Rolf Dietrich Brecher PRO 11:15am, 24 October 2014
Name of the group is macro learning - so I´d like to learn - not in a way being taught something like teachers do but in the way of sharing tricks or opinions or knowledge.

What makes a good macro ?


So - go ahaed and let us know.....
fniewerth PRO 4 years ago
For this purpose, but you should also make first time honest opinions about the pictures, so comments of write what few do .
Greetings Frank
tramsteer PRO 4 years ago
A good tripod or at least a monopod helps. It is possible to manage w/o but you will end cranking up the shutter speed and cutting the d.o.f.
kindhearted mine [deleted] 4 years ago
Personally don't cheap out on the lens, I went from 3 cheap lenses using tricks to get the best out of them until I sold all three and got a 105mm Nikon macro, it is worth it. Also lighting is key, to get the fast shutter speed you'll want a good light system, plus pending on what you use for macro it may take away from your light, like extension tubes.
warrencarl 3 years ago
Tricky question as beauty is in the eye of the beholder...that being said...

What makes any picture good, good lighting, good composition, good focus point and a good or unusual point of view.

For me a macro image of an insect at the insects level is a must, getting down on the floor or kneeling and then getting up again repeatedly can be exhausting but its worth the effort.

Unobstructed images..IE: blurred out backgrounds creating good isolation of the subject is a great way to pull a persons eye to the place you want them to look, background distractions can ruin an insect shot even if the creature is perfectly focused.

As mentioned above good glass is a must, although I have seen incredible images taken with a 55mm kit lens and tubes but nothing compares to an image captured from a macro lens.

As for technique I always shoot hand held as this gives me complete freedom for framing the subject and quick response and movement time, I always allow my breathing to calm down before I shoot and often hold my breath.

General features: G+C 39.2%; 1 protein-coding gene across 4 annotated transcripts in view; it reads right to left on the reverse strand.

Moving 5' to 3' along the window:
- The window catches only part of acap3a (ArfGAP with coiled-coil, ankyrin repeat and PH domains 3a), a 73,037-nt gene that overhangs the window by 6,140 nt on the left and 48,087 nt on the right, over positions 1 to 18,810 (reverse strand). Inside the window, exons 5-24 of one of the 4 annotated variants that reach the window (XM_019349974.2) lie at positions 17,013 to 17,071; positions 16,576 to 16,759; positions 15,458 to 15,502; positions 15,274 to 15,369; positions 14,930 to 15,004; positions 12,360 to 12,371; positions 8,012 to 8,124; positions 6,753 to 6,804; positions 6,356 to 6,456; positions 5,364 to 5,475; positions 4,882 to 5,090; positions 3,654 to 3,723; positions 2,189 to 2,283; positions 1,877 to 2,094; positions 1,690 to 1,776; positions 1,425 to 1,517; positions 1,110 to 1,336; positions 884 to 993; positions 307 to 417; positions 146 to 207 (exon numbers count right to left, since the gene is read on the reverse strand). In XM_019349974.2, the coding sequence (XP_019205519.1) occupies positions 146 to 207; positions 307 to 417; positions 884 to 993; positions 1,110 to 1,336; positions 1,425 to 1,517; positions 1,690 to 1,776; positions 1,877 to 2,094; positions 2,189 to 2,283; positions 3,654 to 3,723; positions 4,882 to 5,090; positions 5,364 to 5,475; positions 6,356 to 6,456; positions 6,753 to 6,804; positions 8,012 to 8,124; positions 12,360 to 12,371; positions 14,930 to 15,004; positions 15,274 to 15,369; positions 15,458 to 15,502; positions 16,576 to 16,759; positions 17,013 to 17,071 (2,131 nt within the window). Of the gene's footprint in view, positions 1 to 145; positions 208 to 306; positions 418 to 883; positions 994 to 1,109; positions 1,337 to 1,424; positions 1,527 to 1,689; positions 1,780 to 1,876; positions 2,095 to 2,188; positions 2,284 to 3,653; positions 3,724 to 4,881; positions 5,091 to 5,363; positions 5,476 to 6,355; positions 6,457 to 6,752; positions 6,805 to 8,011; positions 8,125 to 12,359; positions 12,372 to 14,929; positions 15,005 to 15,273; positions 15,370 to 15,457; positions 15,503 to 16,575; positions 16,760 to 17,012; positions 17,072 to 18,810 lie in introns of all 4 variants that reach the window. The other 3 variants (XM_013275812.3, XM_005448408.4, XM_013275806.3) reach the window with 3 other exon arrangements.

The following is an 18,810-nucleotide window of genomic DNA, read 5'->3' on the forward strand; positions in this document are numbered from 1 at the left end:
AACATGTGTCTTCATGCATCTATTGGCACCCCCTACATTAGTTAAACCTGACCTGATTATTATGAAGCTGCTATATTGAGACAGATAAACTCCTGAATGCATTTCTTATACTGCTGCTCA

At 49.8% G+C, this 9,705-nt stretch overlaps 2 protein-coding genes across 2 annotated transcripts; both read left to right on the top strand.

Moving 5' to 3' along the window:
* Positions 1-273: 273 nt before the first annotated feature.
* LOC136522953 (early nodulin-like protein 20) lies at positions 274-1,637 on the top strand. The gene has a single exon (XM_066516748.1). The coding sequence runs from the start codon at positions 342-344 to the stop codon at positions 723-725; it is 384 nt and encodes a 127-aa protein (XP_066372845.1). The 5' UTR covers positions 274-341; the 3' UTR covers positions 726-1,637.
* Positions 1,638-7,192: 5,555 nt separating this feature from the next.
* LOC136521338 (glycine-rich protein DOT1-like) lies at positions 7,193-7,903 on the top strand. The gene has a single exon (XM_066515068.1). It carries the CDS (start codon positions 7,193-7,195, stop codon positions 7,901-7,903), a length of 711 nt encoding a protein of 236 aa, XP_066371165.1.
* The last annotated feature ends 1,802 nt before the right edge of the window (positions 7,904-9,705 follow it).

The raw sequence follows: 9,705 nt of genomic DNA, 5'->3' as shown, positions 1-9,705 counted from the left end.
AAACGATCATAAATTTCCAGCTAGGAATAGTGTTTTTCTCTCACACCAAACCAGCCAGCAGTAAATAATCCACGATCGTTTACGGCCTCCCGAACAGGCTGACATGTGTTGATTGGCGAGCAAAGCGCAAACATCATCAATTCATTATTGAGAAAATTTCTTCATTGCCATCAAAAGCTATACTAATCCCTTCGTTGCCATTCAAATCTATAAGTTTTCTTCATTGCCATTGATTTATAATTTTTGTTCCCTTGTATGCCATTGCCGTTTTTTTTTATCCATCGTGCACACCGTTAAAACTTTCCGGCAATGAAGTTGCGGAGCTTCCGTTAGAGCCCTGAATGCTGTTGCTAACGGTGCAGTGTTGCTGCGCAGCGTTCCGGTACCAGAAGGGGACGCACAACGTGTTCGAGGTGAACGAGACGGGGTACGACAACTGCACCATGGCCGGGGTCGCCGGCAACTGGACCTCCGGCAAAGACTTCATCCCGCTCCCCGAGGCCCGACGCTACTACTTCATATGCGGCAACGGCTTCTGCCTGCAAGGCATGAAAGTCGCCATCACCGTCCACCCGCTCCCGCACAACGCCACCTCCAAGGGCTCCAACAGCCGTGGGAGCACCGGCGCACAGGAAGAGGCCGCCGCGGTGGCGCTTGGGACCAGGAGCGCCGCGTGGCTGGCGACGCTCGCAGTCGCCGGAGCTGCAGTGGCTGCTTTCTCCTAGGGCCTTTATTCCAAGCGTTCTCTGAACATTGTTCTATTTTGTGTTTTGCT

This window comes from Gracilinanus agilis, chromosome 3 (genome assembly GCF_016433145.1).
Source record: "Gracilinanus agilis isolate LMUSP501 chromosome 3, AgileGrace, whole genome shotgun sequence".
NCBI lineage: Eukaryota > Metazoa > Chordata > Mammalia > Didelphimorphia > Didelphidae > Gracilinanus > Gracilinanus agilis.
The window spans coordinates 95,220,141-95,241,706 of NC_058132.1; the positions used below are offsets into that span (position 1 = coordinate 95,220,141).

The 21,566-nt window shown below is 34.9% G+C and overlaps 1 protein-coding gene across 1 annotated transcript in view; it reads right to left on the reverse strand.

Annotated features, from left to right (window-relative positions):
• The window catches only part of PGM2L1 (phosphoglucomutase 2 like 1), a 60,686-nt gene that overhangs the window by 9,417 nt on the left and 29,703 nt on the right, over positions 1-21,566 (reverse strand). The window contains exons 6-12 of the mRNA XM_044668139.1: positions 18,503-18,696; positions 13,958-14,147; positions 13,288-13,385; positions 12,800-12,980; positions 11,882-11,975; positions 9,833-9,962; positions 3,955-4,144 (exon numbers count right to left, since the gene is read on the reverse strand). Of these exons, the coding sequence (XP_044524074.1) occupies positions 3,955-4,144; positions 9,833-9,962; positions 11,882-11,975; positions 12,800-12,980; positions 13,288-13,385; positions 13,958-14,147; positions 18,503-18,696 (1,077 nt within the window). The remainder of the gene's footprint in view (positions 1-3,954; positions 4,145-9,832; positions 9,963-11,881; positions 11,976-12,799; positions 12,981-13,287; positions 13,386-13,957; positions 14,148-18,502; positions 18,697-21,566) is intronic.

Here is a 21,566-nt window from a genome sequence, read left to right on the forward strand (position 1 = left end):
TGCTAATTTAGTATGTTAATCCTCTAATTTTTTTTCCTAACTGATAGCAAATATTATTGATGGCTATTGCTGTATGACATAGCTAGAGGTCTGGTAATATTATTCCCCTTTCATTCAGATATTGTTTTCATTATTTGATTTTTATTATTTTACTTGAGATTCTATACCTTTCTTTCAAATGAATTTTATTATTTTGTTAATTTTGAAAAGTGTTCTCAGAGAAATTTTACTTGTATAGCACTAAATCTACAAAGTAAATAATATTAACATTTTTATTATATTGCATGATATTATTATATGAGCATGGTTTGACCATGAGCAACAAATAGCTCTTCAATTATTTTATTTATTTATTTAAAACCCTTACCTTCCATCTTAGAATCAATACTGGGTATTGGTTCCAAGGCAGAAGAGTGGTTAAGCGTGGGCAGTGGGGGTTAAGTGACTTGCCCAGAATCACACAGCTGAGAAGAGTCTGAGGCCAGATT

Manual focus for me is an absolute priority, know your f stops, decide what you are after..everything in focus from front to back or only partially focused.

Most lenses are best between F8 to F11 you can push to F16 but some softness may creep in, I personally love images taken in natural light at f2.8 to f4 as the isolation of the subject makes for an incredible final image.

Set your camera ready or you may miss the shot.

I prefer natural light but due to the nature of macro work a flash is sometimes unavoidable, if I use flash I usually set up at iso 100-200, at F11 it seems to work for me, I use a ring flash either on the end of the lens or off to one side or above to give a softer light.

I always work in AV so I can change my f stop quickly, always and I mean always focus on the eyes of your creature just as you would in portraiture photography.

As for approaching insects remember that due to their short life span they live in a different time frame to us so even the slowest movement you make seems very quick to them.

Try to keep your shadow away from the subject at all times as this will send them disappearing into the dark undergrowth but they will return to sunbath.

Be patient, you cannot rush insect macro work, understand the insect you are trying to photograph..knowledge of animal behaviour is the key, do they perch on the same vegetation like the dragonfly, do they sunbath on the same leaf as do many spiders, these creatures usually use the same area day after day so take a note book and record what you found and where so you can revisit if needs be, many a time I have gotten home and said if only I had done this or that what a picture I would have had, so check your notes and return if required.

Most of all be prepared for masses of frustration and disappointment with your macro images at first, its been said by many a professional that if you get 1 macro image out of every thirty you had a good day, only time and practice will drop this figure, I stand at about 1 in every 5 and I've been doing this for over thirty years.

I think it takes all the above information and more to be able to make good macro images you may also need some computer skill for editing your images.

Well that's me done..sorry it was so long winded but I'm passionate about macro photography as I hope you are..happy snapping everyone... : )
Photogems25 3 years ago
Great answers here from warrencarl and may his comments make me a better Macro photographer next summer been at it for 6 years working with Nikon camera and lens with some help from extension tubes and a macro lens I have accumulated over the past six years in the search for the solution to the best macro close up clear photo I can get with my equipment. I have enjoyed your photos WarrenCarl they are mentionable in the halls of photography.
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